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Newsweek -- your source for yellow-bellied journalism
"As demands to repudiate the story mounted, so did the depth of Newsweek’s capitulation. Accuracy was not the issue—U.S. foreign policy was—which meant that an apology was insufficient. The story had to be impugned and the magazine had to be disgraced."
During the last four years rumour, innuendo and character assassination have defined North American journalism regarding the Middle East. Any official White House or Pentagon pronouncement—no matter how ludicrous, specious or unsubstantiated—is reported as if it had a basis in fact.
The state of journalism is so debased that, in the White House press briefing room, respected veteran reporter Helen Thomas was banished to the back row for asking an intelligent question, and a phony reporter (“Jeff Gannon”) who pandered to Bush’s official mouthpiece was treated with respect, until he was exposed.
Reporters, with a few notable exceptions, have degenerated into palace press stenographers—too craven or incurious to challenge threadbare propaganda. As a result, countless stories about “terrorist cells,” “ al-Qa‘ida” “WMDs” and the like, based on unnamed sources or outright fabrication, are dutifully regurgitated.
Even now when we have definitive proof that the invasion of Iraq was premeditated, for example, the media still has offered no public apologies for professional laziness, much less demanded that Bush and his cabal of zionist puppetmasters be impeached and tried for crimes against humanity.
This fact must be borne in mind when trying to make sense of Newsweek’s conspicuously overwrought series of “apologies” for its May 9 report that described how U.S. interrogators at the Guantánamo Bay Concentration Camp flushed a copy of the Qur’an down a toilet.
1) On May 16, editor Mark Whitaker wrote the following simple statement: “Based on what we know now, we are retracting our original story that an internal military investigation had uncovered Qur’an abuse at Guantánamo Bay.”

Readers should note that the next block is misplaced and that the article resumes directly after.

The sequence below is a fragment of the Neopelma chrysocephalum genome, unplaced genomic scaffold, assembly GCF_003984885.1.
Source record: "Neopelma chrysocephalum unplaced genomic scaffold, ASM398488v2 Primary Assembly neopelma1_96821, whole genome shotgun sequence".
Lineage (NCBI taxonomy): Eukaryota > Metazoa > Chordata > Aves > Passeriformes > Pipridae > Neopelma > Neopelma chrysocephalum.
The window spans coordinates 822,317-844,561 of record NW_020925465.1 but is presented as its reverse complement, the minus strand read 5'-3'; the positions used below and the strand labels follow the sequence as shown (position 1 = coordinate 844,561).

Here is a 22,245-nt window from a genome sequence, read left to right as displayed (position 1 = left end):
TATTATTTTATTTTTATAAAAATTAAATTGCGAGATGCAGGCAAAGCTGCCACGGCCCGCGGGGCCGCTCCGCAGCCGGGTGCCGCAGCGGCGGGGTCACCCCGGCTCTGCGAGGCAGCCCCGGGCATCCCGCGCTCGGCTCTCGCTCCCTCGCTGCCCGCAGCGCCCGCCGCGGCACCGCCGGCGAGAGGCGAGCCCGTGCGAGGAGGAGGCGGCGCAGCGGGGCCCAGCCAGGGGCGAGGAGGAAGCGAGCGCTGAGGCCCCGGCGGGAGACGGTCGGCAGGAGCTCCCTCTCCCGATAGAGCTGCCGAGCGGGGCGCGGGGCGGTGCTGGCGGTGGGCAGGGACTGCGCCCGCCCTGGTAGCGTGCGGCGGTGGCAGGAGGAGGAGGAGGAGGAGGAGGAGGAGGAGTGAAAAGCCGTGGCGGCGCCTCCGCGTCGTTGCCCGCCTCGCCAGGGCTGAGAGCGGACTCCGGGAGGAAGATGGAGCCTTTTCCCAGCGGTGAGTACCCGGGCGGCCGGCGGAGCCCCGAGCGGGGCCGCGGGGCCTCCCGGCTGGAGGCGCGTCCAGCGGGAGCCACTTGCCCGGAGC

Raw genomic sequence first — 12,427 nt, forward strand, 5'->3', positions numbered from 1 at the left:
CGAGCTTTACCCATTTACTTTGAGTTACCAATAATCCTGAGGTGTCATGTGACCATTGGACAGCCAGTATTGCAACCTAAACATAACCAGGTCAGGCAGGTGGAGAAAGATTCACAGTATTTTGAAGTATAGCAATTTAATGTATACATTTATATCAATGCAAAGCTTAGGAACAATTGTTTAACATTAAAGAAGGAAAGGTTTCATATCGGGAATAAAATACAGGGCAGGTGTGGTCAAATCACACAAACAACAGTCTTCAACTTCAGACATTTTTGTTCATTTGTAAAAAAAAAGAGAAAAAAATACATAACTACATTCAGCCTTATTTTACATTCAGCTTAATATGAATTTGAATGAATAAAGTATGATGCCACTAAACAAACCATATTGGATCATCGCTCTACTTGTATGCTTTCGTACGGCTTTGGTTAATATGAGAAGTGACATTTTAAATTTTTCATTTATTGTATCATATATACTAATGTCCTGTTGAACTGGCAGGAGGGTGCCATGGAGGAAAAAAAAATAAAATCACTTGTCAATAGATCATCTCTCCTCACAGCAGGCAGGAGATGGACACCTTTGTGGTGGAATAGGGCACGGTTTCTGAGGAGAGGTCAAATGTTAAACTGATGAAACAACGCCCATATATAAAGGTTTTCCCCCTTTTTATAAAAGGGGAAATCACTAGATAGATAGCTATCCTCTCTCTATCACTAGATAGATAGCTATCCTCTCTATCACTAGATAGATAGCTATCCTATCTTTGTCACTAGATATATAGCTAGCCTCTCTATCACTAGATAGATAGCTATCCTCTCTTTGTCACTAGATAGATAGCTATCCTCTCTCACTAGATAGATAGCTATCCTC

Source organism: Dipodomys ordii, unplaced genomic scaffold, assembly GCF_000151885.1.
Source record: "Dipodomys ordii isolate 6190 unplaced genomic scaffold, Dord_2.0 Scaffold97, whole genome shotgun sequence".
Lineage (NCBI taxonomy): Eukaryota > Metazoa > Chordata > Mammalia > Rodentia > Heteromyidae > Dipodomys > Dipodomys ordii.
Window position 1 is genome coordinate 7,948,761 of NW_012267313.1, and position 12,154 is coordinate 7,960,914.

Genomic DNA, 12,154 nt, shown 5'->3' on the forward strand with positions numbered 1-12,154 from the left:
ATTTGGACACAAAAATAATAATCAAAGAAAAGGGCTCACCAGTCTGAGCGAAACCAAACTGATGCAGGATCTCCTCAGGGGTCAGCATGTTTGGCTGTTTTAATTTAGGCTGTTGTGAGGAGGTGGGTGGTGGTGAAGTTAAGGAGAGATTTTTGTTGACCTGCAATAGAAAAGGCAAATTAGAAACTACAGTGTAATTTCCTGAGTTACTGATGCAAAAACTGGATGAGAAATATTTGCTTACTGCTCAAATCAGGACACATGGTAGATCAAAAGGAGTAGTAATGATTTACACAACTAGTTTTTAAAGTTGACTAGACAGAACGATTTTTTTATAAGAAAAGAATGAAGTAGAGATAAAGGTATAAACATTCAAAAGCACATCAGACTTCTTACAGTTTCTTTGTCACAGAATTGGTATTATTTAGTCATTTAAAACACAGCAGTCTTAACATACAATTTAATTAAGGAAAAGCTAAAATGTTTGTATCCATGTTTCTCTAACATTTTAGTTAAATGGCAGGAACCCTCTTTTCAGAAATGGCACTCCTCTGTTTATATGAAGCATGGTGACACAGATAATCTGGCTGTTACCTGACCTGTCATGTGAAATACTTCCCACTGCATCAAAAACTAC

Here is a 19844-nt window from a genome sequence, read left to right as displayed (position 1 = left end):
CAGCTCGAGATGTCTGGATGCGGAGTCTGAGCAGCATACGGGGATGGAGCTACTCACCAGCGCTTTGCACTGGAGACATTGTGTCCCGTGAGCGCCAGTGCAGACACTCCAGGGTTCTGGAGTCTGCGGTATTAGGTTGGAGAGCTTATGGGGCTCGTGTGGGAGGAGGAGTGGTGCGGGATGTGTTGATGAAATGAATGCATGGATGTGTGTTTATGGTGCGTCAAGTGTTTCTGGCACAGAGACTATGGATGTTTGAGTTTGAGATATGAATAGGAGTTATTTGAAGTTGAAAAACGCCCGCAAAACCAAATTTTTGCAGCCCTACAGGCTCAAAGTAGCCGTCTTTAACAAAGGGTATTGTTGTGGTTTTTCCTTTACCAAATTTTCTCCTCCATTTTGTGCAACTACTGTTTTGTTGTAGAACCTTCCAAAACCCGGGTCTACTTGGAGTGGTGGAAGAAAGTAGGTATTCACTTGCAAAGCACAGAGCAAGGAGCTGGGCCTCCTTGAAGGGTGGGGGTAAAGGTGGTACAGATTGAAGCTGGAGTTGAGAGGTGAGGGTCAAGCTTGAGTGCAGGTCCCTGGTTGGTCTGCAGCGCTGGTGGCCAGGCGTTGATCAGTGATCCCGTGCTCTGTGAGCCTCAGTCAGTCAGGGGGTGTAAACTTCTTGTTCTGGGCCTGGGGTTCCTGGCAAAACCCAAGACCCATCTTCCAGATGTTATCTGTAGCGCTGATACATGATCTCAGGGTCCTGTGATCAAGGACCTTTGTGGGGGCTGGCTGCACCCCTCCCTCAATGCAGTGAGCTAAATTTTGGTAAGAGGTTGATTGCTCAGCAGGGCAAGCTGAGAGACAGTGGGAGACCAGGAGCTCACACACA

2) On May 23 he went further in a 409-word mea culpa, which accompanied an exhaustive introspective piece about how the magazine “got its facts wrong”
3) On May 30, chairman and editor-in-chief Richard M. Smith wrote his own apology, which was even more self-flagellating and obsequious than Whitaker’s. Here’s an excerpt:
“In the light of the Pentagon’s denials and our source’s changing position on the allegation, the only responsible course was to say that we no longer stand by our story.… Let me assure both our readers and our staffers that Newsweek remains every bit as committed to honest, independent and accurate reporting as we always have been. In this case, however, we got an important story wrong, and honor requires us to admit our mistake and redouble our efforts to make sure that nothing like this ever happens again.”
Smith went on to recite a series of corrective measures Newsweek will adopt, such as raising the standards for using anonymous sources, and banning the phrase “sources said” from the magazine. But none of this sanctimonious blubbering had anything to do with “honest, independent and accurate reporting.”
If Newsweek did make an error, then Whitaker’s one-sentence retraction was sufficient, but I submit that Newsweek did not make an error. It simply reported a fact that the Bushites did not want reported. The series of “apologies” amount to penance for exposing pervasive anti-Muslim bigotry.